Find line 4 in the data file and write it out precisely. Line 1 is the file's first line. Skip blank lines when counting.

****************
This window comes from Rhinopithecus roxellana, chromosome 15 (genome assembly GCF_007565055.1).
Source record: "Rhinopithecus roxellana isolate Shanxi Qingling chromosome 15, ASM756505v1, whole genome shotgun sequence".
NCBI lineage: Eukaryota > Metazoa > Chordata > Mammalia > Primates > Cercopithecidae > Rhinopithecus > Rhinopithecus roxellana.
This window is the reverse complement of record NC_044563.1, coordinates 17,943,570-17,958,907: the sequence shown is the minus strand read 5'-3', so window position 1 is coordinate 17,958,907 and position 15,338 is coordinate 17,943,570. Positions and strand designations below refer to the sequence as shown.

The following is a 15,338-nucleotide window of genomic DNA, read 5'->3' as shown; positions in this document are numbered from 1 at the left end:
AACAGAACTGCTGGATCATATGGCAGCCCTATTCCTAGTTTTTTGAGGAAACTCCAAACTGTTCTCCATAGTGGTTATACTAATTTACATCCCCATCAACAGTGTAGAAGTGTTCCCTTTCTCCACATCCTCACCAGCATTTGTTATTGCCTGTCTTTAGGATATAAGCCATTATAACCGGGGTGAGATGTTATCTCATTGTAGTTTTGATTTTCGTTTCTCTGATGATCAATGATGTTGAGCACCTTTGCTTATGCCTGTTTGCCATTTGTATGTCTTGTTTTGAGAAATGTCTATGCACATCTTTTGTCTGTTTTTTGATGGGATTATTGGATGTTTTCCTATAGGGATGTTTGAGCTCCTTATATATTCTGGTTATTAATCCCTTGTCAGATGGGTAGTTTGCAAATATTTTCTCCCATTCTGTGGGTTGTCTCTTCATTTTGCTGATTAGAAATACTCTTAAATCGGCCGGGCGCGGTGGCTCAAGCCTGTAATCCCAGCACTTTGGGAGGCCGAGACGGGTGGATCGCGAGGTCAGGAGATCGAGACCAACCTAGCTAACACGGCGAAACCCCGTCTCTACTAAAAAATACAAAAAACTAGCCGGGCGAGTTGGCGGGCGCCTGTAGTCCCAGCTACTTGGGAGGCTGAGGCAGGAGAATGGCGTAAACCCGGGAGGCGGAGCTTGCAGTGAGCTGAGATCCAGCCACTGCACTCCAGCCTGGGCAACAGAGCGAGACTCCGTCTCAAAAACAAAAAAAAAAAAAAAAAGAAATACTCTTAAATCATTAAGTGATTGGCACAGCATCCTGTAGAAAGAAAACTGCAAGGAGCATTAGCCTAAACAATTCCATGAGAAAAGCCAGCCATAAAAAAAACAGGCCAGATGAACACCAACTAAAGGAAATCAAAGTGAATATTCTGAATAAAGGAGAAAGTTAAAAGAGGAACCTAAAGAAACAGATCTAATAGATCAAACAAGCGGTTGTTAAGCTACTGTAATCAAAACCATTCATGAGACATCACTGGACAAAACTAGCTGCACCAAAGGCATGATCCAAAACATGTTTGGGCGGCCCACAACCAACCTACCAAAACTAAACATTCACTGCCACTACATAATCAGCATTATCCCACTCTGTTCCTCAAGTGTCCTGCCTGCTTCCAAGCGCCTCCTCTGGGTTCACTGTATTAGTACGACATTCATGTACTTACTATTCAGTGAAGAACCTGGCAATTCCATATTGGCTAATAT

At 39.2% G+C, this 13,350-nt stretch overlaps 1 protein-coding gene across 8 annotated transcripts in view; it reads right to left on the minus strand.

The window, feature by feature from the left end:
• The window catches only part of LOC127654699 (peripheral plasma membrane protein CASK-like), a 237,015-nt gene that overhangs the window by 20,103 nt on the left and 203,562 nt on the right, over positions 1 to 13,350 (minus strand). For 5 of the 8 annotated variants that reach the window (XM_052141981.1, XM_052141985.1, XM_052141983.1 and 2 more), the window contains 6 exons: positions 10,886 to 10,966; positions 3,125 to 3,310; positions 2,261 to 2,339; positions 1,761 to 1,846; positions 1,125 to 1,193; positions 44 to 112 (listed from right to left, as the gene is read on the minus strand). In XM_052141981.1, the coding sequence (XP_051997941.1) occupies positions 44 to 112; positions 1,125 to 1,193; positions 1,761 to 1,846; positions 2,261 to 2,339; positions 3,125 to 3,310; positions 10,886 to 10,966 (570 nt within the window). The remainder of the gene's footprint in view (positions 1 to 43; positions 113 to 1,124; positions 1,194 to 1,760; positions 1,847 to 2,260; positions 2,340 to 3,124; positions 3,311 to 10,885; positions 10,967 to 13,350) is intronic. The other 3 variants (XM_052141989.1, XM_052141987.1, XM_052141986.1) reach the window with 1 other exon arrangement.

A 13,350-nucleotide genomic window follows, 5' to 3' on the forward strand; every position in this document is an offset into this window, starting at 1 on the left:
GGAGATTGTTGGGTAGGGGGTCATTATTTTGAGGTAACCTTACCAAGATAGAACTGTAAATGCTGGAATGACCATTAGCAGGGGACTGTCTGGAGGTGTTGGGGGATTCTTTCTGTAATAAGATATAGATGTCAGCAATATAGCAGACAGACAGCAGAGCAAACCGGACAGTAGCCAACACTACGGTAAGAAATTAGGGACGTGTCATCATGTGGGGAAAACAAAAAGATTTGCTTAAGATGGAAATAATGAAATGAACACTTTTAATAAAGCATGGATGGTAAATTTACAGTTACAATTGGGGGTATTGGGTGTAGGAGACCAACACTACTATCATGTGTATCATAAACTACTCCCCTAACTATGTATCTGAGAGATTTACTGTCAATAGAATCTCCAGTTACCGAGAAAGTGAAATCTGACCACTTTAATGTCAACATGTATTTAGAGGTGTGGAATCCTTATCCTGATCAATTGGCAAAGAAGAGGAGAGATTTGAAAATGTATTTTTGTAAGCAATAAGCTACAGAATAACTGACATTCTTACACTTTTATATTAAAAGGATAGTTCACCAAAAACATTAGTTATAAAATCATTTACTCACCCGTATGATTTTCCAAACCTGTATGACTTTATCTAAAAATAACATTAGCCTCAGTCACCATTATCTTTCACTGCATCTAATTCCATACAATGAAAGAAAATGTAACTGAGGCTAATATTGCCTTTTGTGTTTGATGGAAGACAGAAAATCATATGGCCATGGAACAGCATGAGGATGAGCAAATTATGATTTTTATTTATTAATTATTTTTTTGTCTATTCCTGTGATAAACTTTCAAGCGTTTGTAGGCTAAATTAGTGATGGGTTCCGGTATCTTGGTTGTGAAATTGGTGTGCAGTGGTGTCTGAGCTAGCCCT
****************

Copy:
This window is the reverse complement of record NC_044563.1, coordinates 17,943,570-17,958,907: the sequence shown is the minus strand read 5'-3', so window position 1 is coordinate 17,958,907 and position 15,338 is coordinate 17,943,570. Positions and strand designations below refer to the sequence as shown.